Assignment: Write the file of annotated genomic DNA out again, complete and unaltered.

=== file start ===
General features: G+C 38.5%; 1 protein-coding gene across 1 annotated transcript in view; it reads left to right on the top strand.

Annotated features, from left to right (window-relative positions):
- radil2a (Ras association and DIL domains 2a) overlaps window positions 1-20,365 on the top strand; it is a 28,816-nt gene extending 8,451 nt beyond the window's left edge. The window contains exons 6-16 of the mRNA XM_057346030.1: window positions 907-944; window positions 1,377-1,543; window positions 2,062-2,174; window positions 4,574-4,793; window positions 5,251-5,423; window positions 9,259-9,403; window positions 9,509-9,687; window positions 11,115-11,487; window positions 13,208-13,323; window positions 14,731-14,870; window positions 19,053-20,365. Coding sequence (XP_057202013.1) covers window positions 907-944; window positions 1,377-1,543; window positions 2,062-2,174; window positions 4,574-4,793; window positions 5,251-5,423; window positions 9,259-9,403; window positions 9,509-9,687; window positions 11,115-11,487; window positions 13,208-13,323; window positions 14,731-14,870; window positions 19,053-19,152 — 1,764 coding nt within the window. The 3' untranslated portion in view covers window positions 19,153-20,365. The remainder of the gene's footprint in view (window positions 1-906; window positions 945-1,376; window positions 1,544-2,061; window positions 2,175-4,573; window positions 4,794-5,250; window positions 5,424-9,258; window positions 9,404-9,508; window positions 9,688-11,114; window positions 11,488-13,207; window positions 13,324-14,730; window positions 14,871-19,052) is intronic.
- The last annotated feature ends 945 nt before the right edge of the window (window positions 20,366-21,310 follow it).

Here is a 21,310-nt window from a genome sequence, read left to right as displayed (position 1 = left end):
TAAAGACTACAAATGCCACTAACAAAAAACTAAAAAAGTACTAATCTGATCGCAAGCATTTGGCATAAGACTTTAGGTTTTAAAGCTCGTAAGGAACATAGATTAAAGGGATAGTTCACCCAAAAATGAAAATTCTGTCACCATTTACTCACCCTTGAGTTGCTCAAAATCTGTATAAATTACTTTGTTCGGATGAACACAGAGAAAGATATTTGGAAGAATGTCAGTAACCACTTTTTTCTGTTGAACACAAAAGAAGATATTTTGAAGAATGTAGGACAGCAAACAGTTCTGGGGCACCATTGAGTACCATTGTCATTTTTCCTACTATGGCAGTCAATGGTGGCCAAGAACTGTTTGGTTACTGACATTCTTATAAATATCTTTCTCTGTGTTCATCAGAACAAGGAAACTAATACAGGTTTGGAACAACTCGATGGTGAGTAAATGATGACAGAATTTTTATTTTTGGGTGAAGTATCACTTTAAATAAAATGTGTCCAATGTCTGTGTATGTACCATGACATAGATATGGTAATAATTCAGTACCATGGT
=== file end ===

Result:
General features: G+C 38.5%; 1 protein-coding gene across 1 annotated transcript in view; it reads left to right on the top strand.

Annotated features, from left to right (window-relative positions):
- radil2a (Ras association and DIL domains 2a) overlaps window positions 1-20,365 on the top strand; it is a 28,816-nt gene extending 8,451 nt beyond the window's left edge. The window contains exons 6-16 of the mRNA XM_057346030.1: window positions 907-944; window positions 1,377-1,543; window positions 2,062-2,174; window positions 4,574-4,793; window positions 5,251-5,423; window positions 9,259-9,403; window positions 9,509-9,687; window positions 11,115-11,487; window positions 13,208-13,323; window positions 14,731-14,870; window positions 19,053-20,365. Coding sequence (XP_057202013.1) covers window positions 907-944; window positions 1,377-1,543; window positions 2,062-2,174; window positions 4,574-4,793; window positions 5,251-5,423; window positions 9,259-9,403; window positions 9,509-9,687; window positions 11,115-11,487; window positions 13,208-13,323; window positions 14,731-14,870; window positions 19,053-19,152 — 1,764 coding nt within the window. The 3' untranslated portion in view covers window positions 19,153-20,365. The remainder of the gene's footprint in view (window positions 1-906; window positions 945-1,376; window positions 1,544-2,061; window positions 2,175-4,573; window positions 4,794-5,250; window positions 5,424-9,258; window positions 9,404-9,508; window positions 9,688-11,114; window positions 11,488-13,207; window positions 13,324-14,730; window positions 14,871-19,052) is intronic.
- The last annotated feature ends 945 nt before the right edge of the window (window positions 20,366-21,310 follow it).

Here is a 21,310-nt window from a genome sequence, read left to right as displayed (position 1 = left end):
TAAAGACTACAAATGCCACTAACAAAAAACTAAAAAAGTACTAATCTGATCGCAAGCATTTGGCATAAGACTTTAGGTTTTAAAGCTCGTAAGGAACATAGATTAAAGGGATAGTTCACCCAAAAATGAAAATTCTGTCACCATTTACTCACCCTTGAGTTGCTCAAAATCTGTATAAATTACTTTGTTCGGATGAACACAGAGAAAGATATTTGGAAGAATGTCAGTAACCACTTTTTTCTGTTGAACACAAAAGAAGATATTTTGAAGAATGTAGGACAGCAAACAGTTCTGGGGCACCATTGAGTACCATTGTCATTTTTCCTACTATGGCAGTCAATGGTGGCCAAGAACTGTTTGGTTACTGACATTCTTATAAATATCTTTCTCTGTGTTCATCAGAACAAGGAAACTAATACAGGTTTGGAACAACTCGATGGTGAGTAAATGATGACAGAATTTTTATTTTTGGGTGAAGTATCACTTTAAATAAAATGTGTCCAATGTCTGTGTATGTACCATGACATAGATATGGTAATAATTCAGTACCATGGT